Cal Snowden knows exactly how he got fat: No activity, and high calorie intake.
But the 67-year-olds tale has a back story, starting in the 10th grade, when he joined the Roosevelt High School football team. The native Washingtonian had a knack for the sport, and he kept on playing at Indiana University. His pre-med plans fell apart when he attempted to tackle organic chemistry. So instead of medical school, Snowden wound up going to the NFL.
At 225 pounds, the 6-foot-3 rookie was a smallish defensive end. I struggled to maintain even that, Snowden says, but his coaches insisted he get heavier. A beer-and-carb diet did the trick. By the time he retired in 1973 (after playing five seasons for St. Louis, Buffalo and San Diego), Snowden tipped the scales at more than 250 pounds.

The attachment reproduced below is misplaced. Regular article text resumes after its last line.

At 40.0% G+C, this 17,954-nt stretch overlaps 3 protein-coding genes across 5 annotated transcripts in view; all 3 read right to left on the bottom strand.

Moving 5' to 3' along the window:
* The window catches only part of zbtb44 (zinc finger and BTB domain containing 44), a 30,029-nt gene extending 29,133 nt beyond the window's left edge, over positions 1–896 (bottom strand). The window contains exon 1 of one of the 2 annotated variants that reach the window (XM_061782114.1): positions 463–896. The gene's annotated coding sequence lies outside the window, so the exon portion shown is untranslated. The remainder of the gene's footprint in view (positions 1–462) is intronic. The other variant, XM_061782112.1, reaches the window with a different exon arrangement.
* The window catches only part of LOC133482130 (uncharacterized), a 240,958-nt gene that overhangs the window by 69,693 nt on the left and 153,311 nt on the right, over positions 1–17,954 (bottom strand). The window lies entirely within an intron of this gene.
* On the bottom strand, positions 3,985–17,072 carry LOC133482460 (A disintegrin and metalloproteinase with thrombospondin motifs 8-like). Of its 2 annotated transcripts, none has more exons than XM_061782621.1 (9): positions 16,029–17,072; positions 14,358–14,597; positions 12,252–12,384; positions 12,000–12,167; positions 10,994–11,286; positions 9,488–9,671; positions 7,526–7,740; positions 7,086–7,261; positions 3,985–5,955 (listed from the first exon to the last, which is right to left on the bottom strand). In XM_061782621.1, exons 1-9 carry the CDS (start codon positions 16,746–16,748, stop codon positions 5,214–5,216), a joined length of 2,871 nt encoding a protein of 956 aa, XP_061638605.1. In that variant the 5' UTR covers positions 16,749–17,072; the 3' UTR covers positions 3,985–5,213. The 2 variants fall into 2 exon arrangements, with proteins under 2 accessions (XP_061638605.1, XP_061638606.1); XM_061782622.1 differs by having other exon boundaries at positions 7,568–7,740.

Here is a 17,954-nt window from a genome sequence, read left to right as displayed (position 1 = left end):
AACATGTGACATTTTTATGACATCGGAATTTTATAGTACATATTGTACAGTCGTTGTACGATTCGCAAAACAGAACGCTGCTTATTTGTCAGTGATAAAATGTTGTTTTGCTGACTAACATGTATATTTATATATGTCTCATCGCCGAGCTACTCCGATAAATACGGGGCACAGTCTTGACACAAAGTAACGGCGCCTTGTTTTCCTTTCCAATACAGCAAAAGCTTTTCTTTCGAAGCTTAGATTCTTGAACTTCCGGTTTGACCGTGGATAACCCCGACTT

These days, hes aiming for that same target only from the opposite direction. In April, he weighed 335 pounds and had borderline hypertension and prediabetes. In other words, he looked like a typical retired professional football player.
Studies have shown that NFL alumni have a much higher risk of obesity than the rest of the population. They start out bigger. And although they may enjoy exercising, lingering injuries and the shift to a sedentary daily life often prove to be a dangerous combination.